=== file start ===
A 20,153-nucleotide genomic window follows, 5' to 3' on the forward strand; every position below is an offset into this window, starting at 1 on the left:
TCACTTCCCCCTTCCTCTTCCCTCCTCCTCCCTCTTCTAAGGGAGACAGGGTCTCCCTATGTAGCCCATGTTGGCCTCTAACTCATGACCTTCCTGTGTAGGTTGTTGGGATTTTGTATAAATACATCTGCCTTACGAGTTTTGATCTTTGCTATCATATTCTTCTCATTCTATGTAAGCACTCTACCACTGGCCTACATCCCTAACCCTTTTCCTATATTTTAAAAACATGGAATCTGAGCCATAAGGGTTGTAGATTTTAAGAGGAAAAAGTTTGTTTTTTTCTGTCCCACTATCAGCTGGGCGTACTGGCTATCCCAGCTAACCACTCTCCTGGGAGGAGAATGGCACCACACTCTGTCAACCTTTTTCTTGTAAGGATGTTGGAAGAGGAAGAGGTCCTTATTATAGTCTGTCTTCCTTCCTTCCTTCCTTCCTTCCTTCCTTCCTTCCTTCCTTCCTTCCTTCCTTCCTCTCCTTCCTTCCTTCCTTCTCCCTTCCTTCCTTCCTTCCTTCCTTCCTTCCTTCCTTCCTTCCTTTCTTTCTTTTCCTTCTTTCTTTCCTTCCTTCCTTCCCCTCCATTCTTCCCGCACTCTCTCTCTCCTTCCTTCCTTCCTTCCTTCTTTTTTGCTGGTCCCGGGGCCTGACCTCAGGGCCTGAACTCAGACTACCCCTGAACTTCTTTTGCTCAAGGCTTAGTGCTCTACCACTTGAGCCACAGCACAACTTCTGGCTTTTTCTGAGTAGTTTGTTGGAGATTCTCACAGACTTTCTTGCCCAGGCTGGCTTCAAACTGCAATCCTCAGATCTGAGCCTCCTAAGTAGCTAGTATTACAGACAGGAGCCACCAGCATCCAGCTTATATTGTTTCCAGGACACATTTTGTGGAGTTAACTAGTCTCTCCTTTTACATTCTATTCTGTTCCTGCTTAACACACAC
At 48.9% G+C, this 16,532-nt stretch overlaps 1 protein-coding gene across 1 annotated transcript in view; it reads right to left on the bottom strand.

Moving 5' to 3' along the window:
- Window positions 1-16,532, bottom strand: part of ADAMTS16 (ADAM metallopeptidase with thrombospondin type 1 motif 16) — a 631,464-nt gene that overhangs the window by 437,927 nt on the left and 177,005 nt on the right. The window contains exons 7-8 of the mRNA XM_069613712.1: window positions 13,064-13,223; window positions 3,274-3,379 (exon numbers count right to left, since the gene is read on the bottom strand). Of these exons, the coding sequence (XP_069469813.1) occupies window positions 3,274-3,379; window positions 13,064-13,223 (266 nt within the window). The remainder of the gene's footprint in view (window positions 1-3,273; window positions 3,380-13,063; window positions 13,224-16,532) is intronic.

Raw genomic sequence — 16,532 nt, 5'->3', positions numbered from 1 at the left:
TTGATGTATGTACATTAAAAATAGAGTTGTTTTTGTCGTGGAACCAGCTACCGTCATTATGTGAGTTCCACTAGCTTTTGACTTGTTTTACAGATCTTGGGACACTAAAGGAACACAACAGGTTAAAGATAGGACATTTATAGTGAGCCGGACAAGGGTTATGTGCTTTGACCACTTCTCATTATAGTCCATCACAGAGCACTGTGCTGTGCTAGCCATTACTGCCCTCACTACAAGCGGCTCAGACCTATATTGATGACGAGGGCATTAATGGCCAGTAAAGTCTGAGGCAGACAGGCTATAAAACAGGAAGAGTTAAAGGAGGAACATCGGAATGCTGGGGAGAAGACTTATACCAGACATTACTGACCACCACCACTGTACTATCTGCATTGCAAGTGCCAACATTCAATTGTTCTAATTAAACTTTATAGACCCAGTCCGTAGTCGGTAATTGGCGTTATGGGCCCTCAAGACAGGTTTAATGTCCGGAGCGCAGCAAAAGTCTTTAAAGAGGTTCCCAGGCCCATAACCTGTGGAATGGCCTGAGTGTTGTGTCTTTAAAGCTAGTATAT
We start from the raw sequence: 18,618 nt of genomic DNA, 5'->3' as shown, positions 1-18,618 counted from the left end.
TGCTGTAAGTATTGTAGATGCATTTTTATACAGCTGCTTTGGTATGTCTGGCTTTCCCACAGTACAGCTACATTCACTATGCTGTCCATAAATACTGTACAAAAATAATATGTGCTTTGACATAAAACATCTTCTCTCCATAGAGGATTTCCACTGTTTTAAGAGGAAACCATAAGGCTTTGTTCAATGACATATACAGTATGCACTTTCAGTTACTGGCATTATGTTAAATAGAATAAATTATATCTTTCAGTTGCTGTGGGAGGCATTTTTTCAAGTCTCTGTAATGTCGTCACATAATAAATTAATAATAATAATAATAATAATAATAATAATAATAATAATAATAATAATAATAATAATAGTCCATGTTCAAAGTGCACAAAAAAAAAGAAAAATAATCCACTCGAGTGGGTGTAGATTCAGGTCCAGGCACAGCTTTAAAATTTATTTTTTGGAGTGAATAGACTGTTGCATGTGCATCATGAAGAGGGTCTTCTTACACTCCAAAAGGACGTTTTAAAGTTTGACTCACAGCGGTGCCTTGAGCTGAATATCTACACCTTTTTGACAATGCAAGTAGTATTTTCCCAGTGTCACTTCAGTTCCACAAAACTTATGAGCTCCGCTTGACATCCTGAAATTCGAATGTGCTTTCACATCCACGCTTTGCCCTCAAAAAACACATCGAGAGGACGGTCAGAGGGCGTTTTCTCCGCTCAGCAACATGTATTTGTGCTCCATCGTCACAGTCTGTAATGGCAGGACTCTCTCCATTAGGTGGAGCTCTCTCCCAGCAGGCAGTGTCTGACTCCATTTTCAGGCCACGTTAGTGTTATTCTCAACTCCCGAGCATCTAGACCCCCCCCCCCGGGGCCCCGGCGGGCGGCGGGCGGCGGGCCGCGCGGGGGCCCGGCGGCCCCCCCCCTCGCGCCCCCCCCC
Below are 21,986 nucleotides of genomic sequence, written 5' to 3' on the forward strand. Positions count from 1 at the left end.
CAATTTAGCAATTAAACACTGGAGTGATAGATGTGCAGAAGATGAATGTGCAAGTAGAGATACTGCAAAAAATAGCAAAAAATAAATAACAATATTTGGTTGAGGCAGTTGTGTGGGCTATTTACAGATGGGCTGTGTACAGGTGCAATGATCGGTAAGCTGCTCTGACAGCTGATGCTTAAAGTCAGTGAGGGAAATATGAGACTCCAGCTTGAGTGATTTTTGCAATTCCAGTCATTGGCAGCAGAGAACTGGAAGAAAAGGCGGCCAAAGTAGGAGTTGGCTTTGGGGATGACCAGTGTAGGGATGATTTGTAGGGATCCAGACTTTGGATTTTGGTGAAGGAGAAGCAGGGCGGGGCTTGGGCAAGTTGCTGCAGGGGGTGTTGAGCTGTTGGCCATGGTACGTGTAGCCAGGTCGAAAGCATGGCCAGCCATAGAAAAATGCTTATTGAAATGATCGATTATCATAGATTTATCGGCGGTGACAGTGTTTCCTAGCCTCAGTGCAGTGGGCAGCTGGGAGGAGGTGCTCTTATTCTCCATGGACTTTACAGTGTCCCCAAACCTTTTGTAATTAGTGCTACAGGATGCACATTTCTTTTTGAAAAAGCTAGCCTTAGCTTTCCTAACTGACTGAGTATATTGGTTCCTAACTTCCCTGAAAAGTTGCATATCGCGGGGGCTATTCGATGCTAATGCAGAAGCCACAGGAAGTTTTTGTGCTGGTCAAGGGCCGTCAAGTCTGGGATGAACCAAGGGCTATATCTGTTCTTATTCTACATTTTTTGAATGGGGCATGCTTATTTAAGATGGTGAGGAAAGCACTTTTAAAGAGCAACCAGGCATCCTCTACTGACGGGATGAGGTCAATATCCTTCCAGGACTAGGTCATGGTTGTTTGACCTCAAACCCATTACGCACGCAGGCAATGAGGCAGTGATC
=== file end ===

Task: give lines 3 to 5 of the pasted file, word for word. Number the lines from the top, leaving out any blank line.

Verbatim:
At 48.9% G+C, this 16,532-nt stretch overlaps 1 protein-coding gene across 1 annotated transcript in view; it reads right to left on the bottom strand.

Moving 5' to 3' along the window:
- Window positions 1-16,532, bottom strand: part of ADAMTS16 (ADAM metallopeptidase with thrombospondin type 1 motif 16) — a 631,464-nt gene that overhangs the window by 437,927 nt on the left and 177,005 nt on the right. The window contains exons 7-8 of the mRNA XM_069613712.1: window positions 13,064-13,223; window positions 3,274-3,379 (exon numbers count right to left, since the gene is read on the bottom strand). Of these exons, the coding sequence (XP_069469813.1) occupies window positions 3,274-3,379; window positions 13,064-13,223 (266 nt within the window). The remainder of the gene's footprint in view (window positions 1-3,273; window positions 3,380-13,063; window positions 13,224-16,532) is intronic.